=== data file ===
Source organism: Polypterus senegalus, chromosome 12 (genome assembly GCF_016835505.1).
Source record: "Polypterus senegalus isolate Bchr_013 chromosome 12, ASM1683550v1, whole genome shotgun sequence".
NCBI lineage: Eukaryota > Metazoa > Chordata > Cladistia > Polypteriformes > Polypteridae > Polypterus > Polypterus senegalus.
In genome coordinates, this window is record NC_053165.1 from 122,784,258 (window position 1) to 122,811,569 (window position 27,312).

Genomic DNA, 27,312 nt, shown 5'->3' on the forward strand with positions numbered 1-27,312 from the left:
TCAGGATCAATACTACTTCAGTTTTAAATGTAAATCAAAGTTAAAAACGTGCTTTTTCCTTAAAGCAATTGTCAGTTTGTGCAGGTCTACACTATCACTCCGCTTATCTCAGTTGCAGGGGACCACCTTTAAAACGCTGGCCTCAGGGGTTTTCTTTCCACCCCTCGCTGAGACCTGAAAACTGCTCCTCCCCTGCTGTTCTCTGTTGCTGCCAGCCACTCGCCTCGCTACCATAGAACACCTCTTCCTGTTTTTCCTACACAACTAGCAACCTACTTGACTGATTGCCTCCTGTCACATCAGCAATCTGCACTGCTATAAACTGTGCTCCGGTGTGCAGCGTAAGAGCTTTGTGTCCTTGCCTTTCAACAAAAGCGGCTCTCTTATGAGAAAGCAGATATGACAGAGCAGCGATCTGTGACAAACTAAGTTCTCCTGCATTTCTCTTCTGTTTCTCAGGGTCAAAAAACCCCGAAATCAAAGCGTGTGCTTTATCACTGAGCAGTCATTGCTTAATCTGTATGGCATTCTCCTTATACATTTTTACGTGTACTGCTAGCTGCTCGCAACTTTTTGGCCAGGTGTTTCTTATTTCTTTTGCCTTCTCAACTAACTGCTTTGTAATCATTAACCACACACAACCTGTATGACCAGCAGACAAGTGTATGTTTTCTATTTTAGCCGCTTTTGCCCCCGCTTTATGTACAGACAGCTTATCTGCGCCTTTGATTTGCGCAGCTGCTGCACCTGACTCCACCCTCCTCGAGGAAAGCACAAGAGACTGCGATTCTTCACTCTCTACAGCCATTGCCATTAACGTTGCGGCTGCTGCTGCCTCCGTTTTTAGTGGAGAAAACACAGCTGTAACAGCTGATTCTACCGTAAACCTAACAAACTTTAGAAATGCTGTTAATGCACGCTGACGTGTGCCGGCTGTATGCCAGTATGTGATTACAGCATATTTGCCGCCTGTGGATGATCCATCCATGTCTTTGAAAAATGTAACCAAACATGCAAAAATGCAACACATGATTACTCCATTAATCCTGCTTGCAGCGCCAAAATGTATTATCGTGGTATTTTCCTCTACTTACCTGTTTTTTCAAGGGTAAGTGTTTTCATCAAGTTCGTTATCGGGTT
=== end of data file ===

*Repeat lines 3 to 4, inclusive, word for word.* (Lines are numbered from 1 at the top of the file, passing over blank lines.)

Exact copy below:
NCBI lineage: Eukaryota > Metazoa > Chordata > Cladistia > Polypteriformes > Polypteridae > Polypterus > Polypterus senegalus.
In genome coordinates, this window is record NC_053165.1 from 122,784,258 (window position 1) to 122,811,569 (window position 27,312).